June 16 2016  

 

 

Highlights from EAS 2016 Innsbruck!

We thank everyone participating in EAS 2016 Innsbruck for contributing to the meeting’s success! More than 2000 delegates attended the meeting, arriving from 79 countries, and five continents.

Below you will find some of the topics from the sessions being discussed in interviews with the speakers, including a summary from Professor Kostner of the Satellite meeting on Lp(a) held in Innsbruck prior to the EAS congress.

Check the Congress website and EAS news for the daily session reports and interviews with the faculty during the congress.

EAS 2016 Innsbruck, session reports >>
News from the EAS congress (reports and interviews) >>

From EAS-ESC Joint Workshop: Sex differences in cardiovascular disease

Prof. Borge Nordestgaard discusses the content presented during the joint EAS-ESC workshop held on Monday May 30 on the evidence for sex differences in biomarkers and risk factors for CVD.

To the interview >> 

EAS EFLM consensus paper on fasting vs. nonfasting lipid testing

Should lipid testing be performed under fasting or nonfasting conditions – what is the evidence?

A recent joint consensus statement from the European Atherosclerosis Society (EAS) and the European Federation of Clinical Chemistry and Laboratory Medicine (EFLM) has scrutinised the evidence and concluded that fasting is not routinely required for determination of a lipid profile. At EAS Congress, Professor Borge Nordestgaard (University of Copenhagen, Denmark) discusses this consensus paper.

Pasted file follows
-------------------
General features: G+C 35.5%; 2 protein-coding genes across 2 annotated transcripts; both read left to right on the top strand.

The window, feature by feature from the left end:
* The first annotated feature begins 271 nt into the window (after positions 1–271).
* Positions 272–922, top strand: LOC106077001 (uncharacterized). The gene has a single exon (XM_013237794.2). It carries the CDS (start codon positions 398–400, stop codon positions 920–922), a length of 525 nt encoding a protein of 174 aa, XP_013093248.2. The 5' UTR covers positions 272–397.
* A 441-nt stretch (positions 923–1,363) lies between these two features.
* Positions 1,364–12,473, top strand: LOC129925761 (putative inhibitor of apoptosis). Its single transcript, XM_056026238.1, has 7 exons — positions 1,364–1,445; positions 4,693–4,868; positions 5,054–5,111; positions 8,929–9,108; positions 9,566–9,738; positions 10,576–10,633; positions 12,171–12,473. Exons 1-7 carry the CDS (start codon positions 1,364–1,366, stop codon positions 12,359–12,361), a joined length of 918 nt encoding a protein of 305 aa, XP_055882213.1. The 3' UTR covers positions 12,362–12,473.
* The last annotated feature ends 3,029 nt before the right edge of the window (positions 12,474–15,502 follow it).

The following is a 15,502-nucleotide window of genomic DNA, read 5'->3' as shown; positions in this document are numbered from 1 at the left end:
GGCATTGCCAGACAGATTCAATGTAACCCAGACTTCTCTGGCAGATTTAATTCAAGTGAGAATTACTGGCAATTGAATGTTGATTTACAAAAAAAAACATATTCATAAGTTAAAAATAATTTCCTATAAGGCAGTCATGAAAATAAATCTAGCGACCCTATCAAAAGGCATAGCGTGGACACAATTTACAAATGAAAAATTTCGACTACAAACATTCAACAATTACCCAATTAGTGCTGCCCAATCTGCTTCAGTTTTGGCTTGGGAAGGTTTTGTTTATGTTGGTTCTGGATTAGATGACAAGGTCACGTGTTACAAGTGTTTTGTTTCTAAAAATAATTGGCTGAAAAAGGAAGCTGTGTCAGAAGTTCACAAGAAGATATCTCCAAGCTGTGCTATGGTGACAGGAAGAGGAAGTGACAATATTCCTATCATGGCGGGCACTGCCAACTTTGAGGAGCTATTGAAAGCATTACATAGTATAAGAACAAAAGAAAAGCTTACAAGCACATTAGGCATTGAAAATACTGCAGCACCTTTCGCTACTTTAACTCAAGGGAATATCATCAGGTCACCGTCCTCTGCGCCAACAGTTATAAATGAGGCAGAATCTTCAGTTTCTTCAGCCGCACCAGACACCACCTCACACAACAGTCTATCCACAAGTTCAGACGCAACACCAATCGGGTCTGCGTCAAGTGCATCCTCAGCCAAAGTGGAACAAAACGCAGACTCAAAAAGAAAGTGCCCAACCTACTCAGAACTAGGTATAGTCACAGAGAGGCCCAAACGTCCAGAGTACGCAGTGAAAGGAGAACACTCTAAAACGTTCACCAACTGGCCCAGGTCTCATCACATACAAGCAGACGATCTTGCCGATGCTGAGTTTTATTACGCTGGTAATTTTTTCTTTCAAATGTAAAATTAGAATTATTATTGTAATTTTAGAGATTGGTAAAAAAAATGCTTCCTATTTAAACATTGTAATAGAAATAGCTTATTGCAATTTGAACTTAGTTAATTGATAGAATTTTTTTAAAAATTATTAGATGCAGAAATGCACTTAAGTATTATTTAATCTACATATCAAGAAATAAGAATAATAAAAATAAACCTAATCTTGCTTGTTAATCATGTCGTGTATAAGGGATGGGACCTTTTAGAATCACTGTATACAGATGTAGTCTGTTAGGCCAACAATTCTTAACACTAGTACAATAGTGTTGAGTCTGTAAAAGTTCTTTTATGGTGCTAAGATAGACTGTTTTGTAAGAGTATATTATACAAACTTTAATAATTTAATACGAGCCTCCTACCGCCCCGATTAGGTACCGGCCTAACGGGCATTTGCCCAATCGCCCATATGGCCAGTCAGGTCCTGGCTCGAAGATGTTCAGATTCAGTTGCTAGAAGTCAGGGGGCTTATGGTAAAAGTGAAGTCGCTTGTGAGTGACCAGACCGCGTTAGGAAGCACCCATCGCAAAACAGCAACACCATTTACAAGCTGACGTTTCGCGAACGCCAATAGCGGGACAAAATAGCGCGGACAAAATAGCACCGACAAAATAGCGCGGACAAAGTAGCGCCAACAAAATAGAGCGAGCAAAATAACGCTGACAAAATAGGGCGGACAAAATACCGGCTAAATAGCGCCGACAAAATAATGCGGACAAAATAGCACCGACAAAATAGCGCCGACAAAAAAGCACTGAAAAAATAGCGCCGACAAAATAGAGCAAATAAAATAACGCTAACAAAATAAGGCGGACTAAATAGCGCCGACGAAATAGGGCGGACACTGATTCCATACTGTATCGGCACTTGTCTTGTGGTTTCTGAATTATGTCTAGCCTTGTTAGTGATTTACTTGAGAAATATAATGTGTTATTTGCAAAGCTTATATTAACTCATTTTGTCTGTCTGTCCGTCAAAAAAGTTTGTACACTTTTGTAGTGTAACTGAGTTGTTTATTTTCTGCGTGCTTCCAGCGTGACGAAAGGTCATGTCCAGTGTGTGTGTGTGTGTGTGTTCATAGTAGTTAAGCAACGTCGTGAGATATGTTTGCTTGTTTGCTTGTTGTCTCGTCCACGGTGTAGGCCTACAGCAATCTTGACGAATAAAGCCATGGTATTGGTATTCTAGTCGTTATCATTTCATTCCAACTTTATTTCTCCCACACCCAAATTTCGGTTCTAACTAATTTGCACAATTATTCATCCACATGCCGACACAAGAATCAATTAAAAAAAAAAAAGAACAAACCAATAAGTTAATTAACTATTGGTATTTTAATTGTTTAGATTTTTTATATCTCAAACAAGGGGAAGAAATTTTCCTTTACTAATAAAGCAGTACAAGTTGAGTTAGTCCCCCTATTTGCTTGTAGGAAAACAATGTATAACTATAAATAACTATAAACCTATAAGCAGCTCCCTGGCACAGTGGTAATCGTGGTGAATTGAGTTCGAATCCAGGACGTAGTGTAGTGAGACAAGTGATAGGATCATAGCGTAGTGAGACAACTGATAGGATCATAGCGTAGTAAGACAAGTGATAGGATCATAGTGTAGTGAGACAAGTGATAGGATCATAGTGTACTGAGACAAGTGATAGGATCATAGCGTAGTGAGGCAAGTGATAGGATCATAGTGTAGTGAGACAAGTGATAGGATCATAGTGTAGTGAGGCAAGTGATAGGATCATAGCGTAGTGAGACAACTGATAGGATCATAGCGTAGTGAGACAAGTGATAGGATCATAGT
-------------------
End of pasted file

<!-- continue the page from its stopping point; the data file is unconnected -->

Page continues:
To the interview >>

Looking back at the Lipoprotein(a) Satellite meeting

Gerhard Kostner, Emeritus Full Professor of Biochemistry and Molecular Biology at the Medical University of Graz, Austria looks back at the Lipoprotein(a) Satellite Meeting of the European Atherosclerosis Society Congress: From Bench to Bedside, Innsbruck 27-29 May, 2016.

Fifty years since first reported by Kåre Berg, Oslo, Norway, lipoprotein(a) is now accepted as a causal risk factor for atherosclerotic cardiovascular disease. Despite this, this Satellite Meeting showed that gaps in knowledge about lipoprotein(a) remain. These include uncertainties in analysis, biosynthesis and catabolism, and most importantly, the key question: What makes lipoprotein(a) so atherogenic?

To the interview >>



     
 
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